- Might as well get the subject of genres and labels over with. Why horror and S/F? Ever dabble in mystery or romance? Thinking about a change in genre in the future?

    First, why not? Who doesn't love Star Wars and The Princess Bride? Of course there are people who don't. But I'm not sure I understand them.

    I love all fiction that speculates, which includes mystery and romance, because they all come initially from a what if. It might be “What if you were trapped on a hostile alien planet?”, “What if you found a portal to a magical world?”, “What if your high school sweet heart was murdered and you were the one who had to find the killer?” or “What if you had to marry a man you didn't love because your family made you?”

    I like exploring all kinds of what ifs. I have written and been published in the horror and science fiction fields. I have a few fantasy stories that have been well received but haven't found a homes yet, and this past summer I released an erotic romance novelette centering on a riding stable I wrote for fun as a free serial.

    The plot comes first and then I sit and wonder what genre it should be, which comes down to which aspects of the story should be the strongest. It's all about the approach to the story, because most stories exist outside genre boundaries and just translate into reader and marketer expectations.


    - You're a prolific writer who's been writing for 10 years; you must know yourself pretty well by now. Is meeting your schedule of 2-3 K getting easier? Have you ever suffered from writer's block? How do you get over it?

    This has been a horrible year for my writing. Well, not entirely because my zombie novella Rot came out this year and has been received very enthusiastically. But there have been a lot of personal distractions and upheavals in my life this year which have made it hard to focus on the writing and actually sit and get it done. I thought that when both of my kids were in school there would be more time for writing, but somehow it hasn't turned out that way.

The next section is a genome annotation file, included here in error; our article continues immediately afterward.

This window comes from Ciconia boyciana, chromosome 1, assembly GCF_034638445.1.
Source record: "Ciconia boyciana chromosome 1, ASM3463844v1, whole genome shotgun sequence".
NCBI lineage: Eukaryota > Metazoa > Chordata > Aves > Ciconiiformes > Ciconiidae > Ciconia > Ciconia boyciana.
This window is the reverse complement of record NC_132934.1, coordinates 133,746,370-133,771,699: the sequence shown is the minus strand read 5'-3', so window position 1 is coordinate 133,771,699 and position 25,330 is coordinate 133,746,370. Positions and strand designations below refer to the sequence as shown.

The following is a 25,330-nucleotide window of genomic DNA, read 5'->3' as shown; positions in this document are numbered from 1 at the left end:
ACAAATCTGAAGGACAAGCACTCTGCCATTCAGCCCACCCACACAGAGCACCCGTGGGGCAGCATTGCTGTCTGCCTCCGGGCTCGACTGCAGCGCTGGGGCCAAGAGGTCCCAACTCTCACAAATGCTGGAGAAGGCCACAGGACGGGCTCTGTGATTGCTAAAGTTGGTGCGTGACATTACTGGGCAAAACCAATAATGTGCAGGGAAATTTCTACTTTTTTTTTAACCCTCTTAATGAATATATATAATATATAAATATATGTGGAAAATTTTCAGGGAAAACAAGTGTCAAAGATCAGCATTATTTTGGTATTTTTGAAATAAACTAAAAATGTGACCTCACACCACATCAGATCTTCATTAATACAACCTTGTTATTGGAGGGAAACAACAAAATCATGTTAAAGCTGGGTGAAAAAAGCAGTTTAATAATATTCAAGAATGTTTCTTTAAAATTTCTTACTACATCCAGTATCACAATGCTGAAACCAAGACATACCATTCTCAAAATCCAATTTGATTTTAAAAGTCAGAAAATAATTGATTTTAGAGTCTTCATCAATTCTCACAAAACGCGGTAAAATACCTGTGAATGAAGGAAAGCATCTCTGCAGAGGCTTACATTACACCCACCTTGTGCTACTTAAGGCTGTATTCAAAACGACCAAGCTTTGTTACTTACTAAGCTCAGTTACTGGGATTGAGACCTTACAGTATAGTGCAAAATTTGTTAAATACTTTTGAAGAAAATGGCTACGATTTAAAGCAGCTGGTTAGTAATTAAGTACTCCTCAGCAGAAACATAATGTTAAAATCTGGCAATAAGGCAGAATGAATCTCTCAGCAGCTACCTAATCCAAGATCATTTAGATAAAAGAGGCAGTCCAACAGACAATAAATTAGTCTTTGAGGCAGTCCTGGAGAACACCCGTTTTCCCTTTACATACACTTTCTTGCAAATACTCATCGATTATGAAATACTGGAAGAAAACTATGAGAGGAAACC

It's not getting easier, especially when I get into a rut of feeling dismal about progress so far. The thing about writers is sometimes we can look at our accomplishments and be proud of ourselves and sometimes we think we should be in a better place (more sales, higher profiting sales, more critical acclaim) and get hard on ourselves for not pushing harder. It's real easy to forget that timing and chance are a big part of going from writing to published.

    It's this feeling of discouragement and frustration that sometimes leads to Writer's Block. In my opinion Writer's Block is primarily a lack of enthusiasm for the project, or for writing in general. There are days when you don't want to sit and try to make the words come out, and sometimes we all just need to take a break to recharge a little.